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The development paradox in the CHT

  • Published at 06:42 pm July 13th, 2017
  • Last updated at 07:12 pm July 13th, 2017
The development paradox in the CHT

The Chittagong Hill Tracts is an extensively hilly area in Bangladesh, comprising a total area of 5,093 square miles and a population of 1.6 million (as per census 2011).

The CHT area encompasses forests, rivers, lake, natural waterfalls, and other natural resources including enriched jungles.

This panoramic landscape attracts many tourists to the region and the government of Bangladesh has recently taken up the initiative to set up several tourist spots throughout, mainly through the Bangladesh military forces and the private sector.

However, these initiatives are completely ignoring the special administrative system of the CHT and have no regard for the traditional lifestyles of the local, tribal people. Nor do they take into account any environmental impact, which not only affects indigenous people but all Bangladeshis.

What development?

The on-going famine that has affected more than 50 villages in the remote Sajek valley in Rangamati’s Baghaichari Upazila has left many families starving in the CHT region. The area is inhabited by the ethnic Jumma hill-people, who, for the past three months, have been passing through a severe time of hardship.

In the meantime, a luxurious Tourist Centre has been built at Rui Lui valley of Sajek hill, one of the most attractive tourist spots in the country. What dismal irony: The juxtaposition of a luxurious tourist centre, entertaining scores of wealthy tourists from around the country, and the starving Jumma people.

It is difficult to imagine that there are people in this country, in the 21st century, who are still starving to death, but that’s exactly what is happening in the CHT today.

I would urge our government not to only look at this from a political perspective but to think of this as a humanitarian crisis

Our government talks about development and has declared Bangladesh a middle-income country, while the Jumma people in CHT are living in acute starvation. Oh,  I almost forgot that indigenous people are not human beings, they are just “the hill peoples.” In fact, the state constitution labels them as ethnic minorities.

Still, it’s shameful how much Jumma people have been ignored.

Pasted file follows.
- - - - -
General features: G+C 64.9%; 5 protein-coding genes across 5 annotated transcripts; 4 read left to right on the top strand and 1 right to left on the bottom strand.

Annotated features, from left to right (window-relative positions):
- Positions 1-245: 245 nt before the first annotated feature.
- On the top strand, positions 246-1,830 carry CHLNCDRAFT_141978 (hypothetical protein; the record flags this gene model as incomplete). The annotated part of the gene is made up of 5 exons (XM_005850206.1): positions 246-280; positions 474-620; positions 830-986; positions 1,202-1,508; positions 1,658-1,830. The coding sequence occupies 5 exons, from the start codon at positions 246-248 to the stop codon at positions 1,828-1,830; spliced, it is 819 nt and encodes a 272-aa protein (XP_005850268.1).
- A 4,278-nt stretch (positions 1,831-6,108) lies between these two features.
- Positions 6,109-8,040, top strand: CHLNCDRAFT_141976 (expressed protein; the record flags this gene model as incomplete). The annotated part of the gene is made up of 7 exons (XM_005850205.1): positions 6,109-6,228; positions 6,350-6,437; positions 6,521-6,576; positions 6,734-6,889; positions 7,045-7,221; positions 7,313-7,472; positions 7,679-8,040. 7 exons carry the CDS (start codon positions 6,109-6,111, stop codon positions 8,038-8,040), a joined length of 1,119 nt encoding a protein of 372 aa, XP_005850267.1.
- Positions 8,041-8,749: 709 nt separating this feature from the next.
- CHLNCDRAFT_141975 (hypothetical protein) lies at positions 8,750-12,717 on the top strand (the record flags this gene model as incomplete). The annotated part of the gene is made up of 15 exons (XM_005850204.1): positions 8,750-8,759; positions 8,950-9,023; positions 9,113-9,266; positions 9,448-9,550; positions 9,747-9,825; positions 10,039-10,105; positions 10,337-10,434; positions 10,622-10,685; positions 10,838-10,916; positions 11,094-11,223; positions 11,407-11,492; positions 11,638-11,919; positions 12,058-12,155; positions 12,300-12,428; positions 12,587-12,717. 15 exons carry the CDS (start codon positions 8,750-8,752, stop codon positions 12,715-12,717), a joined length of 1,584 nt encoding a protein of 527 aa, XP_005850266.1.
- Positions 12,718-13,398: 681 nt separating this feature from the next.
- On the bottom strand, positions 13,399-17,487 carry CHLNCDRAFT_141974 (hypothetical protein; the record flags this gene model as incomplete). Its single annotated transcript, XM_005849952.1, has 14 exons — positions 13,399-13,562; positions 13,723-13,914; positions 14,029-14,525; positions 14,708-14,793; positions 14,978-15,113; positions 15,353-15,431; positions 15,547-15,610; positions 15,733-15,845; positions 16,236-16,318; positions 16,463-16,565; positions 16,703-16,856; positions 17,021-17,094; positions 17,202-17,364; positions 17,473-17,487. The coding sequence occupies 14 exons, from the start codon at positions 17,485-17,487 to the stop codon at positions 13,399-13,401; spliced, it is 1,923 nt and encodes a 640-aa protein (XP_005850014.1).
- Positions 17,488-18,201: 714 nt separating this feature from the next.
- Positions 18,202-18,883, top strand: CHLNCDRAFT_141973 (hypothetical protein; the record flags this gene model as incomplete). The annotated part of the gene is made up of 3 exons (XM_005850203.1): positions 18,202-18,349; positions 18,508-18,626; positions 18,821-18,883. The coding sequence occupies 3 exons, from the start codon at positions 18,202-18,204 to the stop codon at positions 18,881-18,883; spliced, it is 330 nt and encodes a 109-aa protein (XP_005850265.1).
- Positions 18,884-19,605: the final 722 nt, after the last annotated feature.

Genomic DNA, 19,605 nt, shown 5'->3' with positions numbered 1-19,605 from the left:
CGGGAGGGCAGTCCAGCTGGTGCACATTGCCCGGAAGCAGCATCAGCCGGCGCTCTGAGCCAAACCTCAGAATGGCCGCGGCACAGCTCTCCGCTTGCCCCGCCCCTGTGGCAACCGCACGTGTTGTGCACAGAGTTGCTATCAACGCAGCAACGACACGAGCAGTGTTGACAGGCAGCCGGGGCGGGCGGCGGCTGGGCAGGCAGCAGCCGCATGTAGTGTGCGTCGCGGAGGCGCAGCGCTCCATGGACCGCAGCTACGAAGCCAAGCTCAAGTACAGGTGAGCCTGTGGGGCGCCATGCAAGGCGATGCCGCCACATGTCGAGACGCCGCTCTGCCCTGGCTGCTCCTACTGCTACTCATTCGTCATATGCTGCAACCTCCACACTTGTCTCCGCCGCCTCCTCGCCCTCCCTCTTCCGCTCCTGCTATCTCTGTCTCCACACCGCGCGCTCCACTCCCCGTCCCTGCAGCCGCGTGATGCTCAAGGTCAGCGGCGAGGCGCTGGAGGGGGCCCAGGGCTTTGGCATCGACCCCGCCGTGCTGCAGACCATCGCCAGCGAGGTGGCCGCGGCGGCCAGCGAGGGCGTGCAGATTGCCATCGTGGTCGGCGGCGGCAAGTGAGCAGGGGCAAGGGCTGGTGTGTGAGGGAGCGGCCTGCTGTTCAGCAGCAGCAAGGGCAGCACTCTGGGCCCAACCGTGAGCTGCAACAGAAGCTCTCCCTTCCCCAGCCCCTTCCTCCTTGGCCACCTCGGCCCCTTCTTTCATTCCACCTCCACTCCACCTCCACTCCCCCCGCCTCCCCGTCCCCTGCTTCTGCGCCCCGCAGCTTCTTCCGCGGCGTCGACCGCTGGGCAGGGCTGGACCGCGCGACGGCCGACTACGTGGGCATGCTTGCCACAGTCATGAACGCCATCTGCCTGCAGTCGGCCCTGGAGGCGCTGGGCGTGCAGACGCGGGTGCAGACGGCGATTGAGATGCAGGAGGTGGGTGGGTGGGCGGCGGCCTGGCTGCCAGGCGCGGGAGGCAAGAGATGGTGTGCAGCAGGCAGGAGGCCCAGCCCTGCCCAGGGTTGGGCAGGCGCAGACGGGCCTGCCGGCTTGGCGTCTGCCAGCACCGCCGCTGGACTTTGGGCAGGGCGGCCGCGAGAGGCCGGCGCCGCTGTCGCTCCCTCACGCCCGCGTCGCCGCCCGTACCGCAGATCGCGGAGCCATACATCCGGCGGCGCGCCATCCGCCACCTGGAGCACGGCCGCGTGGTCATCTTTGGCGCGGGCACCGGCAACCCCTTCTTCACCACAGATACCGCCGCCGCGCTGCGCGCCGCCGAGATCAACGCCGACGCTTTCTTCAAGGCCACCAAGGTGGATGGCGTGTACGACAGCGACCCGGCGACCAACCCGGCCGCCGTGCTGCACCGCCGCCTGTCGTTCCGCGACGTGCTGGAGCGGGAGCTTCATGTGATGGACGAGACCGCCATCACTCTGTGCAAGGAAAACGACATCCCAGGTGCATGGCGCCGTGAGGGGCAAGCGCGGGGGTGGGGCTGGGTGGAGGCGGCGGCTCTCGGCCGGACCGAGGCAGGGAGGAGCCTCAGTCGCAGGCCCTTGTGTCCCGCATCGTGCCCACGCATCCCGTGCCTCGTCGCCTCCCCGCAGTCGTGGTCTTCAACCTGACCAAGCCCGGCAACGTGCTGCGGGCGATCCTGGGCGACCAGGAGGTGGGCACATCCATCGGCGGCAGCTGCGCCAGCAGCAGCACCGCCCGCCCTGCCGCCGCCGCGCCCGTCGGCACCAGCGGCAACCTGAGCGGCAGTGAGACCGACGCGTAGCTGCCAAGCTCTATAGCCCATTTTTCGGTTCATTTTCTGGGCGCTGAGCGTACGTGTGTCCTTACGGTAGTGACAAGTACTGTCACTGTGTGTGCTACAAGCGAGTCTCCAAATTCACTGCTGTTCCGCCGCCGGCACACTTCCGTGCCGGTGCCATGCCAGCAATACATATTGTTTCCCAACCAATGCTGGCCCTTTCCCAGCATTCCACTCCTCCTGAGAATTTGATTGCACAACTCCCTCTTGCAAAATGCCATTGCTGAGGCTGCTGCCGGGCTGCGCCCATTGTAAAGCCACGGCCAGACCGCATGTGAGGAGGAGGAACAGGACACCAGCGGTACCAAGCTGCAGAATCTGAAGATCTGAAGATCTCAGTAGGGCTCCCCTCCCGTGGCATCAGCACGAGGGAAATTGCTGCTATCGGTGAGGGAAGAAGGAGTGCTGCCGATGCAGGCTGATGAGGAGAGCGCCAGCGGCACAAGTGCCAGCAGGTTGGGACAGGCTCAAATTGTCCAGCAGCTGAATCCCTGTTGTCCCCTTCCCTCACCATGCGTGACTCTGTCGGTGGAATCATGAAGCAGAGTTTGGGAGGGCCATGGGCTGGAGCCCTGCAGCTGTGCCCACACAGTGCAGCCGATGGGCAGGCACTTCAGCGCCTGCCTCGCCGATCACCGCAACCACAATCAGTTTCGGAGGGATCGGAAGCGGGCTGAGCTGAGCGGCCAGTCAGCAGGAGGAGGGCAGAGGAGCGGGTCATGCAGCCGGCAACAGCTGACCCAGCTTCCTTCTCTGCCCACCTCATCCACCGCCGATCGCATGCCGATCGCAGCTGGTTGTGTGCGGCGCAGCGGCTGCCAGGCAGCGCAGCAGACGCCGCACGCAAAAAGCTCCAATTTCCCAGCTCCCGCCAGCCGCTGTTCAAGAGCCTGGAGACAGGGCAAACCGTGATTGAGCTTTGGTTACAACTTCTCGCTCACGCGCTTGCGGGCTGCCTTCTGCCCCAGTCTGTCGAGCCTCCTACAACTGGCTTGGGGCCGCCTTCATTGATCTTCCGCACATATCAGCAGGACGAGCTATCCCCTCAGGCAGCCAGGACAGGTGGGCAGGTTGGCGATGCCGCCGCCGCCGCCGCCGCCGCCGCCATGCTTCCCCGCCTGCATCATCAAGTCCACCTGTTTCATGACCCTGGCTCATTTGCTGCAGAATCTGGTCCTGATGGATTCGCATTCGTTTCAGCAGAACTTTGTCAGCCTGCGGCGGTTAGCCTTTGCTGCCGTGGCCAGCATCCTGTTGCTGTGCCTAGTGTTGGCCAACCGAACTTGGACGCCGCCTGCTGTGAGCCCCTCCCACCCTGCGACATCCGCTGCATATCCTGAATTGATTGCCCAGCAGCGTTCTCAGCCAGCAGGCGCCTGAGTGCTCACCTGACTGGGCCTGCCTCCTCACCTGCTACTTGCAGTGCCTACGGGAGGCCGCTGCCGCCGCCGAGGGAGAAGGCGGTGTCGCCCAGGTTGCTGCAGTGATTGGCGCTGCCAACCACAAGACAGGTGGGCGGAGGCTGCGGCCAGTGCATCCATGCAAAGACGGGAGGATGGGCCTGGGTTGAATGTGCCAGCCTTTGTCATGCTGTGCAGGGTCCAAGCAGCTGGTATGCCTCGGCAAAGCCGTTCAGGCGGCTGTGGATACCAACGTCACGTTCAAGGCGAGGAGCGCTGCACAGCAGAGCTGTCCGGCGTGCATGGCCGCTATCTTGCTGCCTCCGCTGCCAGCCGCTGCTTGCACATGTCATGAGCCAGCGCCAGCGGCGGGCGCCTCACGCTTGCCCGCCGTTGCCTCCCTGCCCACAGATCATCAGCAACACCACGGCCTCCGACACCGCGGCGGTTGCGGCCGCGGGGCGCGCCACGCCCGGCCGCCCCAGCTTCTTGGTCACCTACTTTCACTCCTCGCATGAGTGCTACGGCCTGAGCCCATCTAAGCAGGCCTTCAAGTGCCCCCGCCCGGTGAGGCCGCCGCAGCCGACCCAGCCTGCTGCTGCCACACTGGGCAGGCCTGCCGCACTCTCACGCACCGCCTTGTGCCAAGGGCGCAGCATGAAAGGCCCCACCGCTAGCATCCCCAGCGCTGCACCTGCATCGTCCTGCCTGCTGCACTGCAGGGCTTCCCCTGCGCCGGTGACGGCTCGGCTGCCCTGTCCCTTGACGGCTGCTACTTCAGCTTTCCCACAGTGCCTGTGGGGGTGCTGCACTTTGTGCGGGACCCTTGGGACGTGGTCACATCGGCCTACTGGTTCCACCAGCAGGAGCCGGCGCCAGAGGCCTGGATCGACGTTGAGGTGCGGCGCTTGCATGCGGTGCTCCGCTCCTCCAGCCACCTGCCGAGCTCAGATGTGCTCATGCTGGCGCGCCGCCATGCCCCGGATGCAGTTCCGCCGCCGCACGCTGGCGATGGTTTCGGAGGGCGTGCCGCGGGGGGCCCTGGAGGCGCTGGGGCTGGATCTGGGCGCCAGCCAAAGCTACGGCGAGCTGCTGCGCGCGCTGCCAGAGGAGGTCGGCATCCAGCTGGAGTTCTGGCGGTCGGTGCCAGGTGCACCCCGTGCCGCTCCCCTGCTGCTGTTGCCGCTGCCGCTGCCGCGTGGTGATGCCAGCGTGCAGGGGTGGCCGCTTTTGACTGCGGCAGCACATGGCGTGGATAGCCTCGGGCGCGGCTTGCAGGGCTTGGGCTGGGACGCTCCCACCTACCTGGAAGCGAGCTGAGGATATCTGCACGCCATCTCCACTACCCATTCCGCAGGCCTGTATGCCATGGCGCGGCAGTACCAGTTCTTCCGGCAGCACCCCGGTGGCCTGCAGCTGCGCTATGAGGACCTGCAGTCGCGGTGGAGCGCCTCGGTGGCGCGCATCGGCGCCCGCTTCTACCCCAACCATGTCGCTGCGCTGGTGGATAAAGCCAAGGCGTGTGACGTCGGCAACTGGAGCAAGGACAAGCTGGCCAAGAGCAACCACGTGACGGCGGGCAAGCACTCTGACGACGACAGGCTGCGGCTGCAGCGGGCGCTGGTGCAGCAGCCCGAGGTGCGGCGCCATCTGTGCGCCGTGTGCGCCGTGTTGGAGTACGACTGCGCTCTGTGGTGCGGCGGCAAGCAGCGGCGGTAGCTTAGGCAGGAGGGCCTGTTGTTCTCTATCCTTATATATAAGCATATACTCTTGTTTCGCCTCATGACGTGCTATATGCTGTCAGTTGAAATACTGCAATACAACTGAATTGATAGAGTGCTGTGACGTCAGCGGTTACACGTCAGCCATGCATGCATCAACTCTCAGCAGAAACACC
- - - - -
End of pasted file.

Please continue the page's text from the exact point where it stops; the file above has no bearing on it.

With locals foraging for food, even resorting to eating leaves from trees, the government has allocated only around 10 tons of food grains for 20-25 villages in remote areas where inhabitants have been starving for the last three months.

Meanwhile, the crisis is barely being covered in mainstream news and most people in the country aren’t even aware of the situation.

Why aren’t more people outraged by their fellow citizens starving to death?

I would urge our government not to only look at this from a political perspective but to think of this as a humanitarian crisis.

We, as Bangladeshis, can claim to be neither developed nor civilised if we allow some of our countrymen to starve. We must bring the Jumma people on board if we want to progress as a nation.

On the other hand, the government is spending a lot of money on militarisation in CHT in the name of security. But the army is not working in the interest of the indigenous people but only for the Bengali settlers. They don’t care what happens to the innocent and helpless indigenous people. They really don’t want these indigenous people to live in CHT, rather they just want to grab their land in the name of tourism.

Rights violation

Consider the recent incident of Romel Chakma who was reportedly picked up from Naniarchar Bazar while he was returning home. The soldiers who picked him up were allegedly led by Rangamati’s 305 infantry brigade.

He was reportedly taken to Naniarchar zone headquarters where he was tortured by a lieutenant colonel and the major who picked him up. Later when his condition deteriorated, the military tried to hand him over to the Naniarchar police station, which allegedly refused to take him after observing the severity of his injuries.

Finally he was referred to Chittagong Medical College Hospital from Naniarchar Health Complex where he eventually died. We have more cases like this.

Some have argued that the government undertook this new initiative to use the tourism industry as an excuse for the ethnic cleansing of the Jumma people and grabbing their lands in the name of development.

The rampant “development” is happening in direct violation of the land rights of Jumma people.

Even after the signing of the CHT Accord, various projects, like the construction of the Science & Technology University and Medical College, are wrongfully evicting the local Jumma people from their homes. These projects completely ignore local administrative authority established as per the CHT Accord.

Must development really come at the expense of local inhabitants’ well-being?

It is a fact that at present, obtaining pre and prior consent of the local and indigenous community people is treated as one of the democratic principles in the development sector, when undertaking and implementing any plans in their territory.

Despite having signed the CHT Accord, the government is still ignoring the CHT Accord and the institutions established by it.

Government authorities have instead been taking decisions in the CHT unilaterally, without consulting the locals.

John Tripura is an Indigenous Peoples’ Human Rights Defender.